Age-Old Lies: Addicts are Bad or Weak People
Many misinformed people still refuse to accept that addiction is a disease. They believe addicted people are low-life junkies who contribute to the moral decay of American society. This is unfortunate. There is overwhelming evidence from the medical community that addiction is a disease.
There are a number of reasons why people believe addicts are “bad” rather than “sick” people. Some people think addicts are lazy degenerates who enjoy living as outcasts. Other people come from religious backgrounds and are taught that drug use is a “sin” or even that addiction is a demonstration of demonic possession. In these cases, addicts are amoral sinners who need to be punished.
Other people perceive addiction as a weakness. They believe people who have become addicted lack the inner strength to overcome the effects of drugs or alcohol. “Pull yourself up by the bootstraps and get it together,” they say! Little do they know that addiction is not a matter of willpower or weakness….it’s a recognized medical condition. There is no amount of willpower that can overcome addiction without treatment.
How the Criminal Justice System Perpetuates the Lie that Addicts Are Bad
It’s no wonder so many Americans believe addiction is a matter of willpower and morality, rather than a sickness. The federal government has a zero-tolerance policy when it comes to addiction. Those who are caught in the possession of illegal narcotics are punished through the criminal justice system. This results in jail time, hefty fines, and convictions that have far-reaching consequences. Most people do not understand how unjust the drug laws are in America and will hop on the proverbial bandwagon, perpetuating the lie that addicts are bad or weak people.
More than 20 million Americans have been convicted of a felony. Most of these are the result of a drug-related conviction of some kind. It’s no secret that people who have addiction issues end up with legal problems. But, what most Americans don’t know is that current drug laws are incredibly harsh. The punishment for being an addict in the United States is unbelievable. Instead of promoting educational programs and treatment options for addicted Americans, the federal government continues to spend billions of dollars to fight the so-called War on Drugs, which punishes addicts for being addicts.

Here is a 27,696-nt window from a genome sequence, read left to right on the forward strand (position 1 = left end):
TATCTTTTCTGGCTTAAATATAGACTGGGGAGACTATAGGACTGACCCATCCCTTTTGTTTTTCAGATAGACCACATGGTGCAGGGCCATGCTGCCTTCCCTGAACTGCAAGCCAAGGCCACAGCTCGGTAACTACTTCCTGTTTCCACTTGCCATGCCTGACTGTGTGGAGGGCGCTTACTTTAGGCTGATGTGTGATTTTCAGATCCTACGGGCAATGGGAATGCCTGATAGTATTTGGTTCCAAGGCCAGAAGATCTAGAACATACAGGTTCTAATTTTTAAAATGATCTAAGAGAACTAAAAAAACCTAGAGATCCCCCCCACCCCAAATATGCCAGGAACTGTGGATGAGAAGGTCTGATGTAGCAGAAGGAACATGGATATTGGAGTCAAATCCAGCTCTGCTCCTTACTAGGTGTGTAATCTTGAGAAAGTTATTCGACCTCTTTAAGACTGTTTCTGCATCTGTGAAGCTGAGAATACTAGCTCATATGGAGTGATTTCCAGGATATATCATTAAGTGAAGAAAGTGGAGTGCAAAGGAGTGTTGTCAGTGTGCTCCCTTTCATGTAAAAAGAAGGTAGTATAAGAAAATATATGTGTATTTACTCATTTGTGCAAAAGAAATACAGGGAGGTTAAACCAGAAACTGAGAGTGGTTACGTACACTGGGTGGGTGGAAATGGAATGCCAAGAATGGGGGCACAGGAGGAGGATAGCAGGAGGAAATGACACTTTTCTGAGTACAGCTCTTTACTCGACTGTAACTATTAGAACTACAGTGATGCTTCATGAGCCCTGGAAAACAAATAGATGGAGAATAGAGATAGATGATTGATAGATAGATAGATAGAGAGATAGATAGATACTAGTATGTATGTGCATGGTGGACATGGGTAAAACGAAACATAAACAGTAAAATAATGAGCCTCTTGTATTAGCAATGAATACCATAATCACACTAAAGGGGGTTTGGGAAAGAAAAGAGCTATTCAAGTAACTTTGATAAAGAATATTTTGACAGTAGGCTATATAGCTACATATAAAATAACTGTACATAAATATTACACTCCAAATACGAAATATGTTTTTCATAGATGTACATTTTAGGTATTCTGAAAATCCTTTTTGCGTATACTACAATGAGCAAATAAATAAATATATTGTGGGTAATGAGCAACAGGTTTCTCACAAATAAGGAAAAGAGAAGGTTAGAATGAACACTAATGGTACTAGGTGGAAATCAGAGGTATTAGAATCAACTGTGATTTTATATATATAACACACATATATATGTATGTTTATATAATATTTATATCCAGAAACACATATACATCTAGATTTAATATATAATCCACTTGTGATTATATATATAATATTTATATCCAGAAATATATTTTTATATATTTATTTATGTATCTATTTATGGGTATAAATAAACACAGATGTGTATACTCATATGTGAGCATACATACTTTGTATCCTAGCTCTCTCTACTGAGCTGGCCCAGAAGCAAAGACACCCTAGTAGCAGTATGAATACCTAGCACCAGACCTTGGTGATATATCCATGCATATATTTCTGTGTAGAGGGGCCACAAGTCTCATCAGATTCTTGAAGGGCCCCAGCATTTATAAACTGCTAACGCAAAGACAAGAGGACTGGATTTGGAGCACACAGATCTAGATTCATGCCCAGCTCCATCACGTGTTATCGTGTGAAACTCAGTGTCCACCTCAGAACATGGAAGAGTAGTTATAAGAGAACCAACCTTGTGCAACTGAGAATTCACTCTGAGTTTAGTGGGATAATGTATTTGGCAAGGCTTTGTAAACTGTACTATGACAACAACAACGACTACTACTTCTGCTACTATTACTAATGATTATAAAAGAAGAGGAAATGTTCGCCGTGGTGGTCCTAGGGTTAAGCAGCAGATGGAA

Getting caught with a crack pipe or being arrested for even a tiny amount of meth or cocaine is a felony that comes with prison time in most states. Being branded a convicted felon for being an addict only perpetuates that lie that addiction only happens to bad or weak people.
A Final Thought about Addiction as a Disease
Addiction creates a sense of powerlessness and causes people to use drugs or alcohol against their own will. This is why willpower doesn’t work when treating addiction! Once addiction has control of the brain, it demands to be fed. It creates a perpetual cycle that will continue until it is arrested. The only way to recover from addiction is by getting professional help. This is because addiction is a disease.
Does addiction have control of you? Learn the four telltale signs that addiction is controlling your life.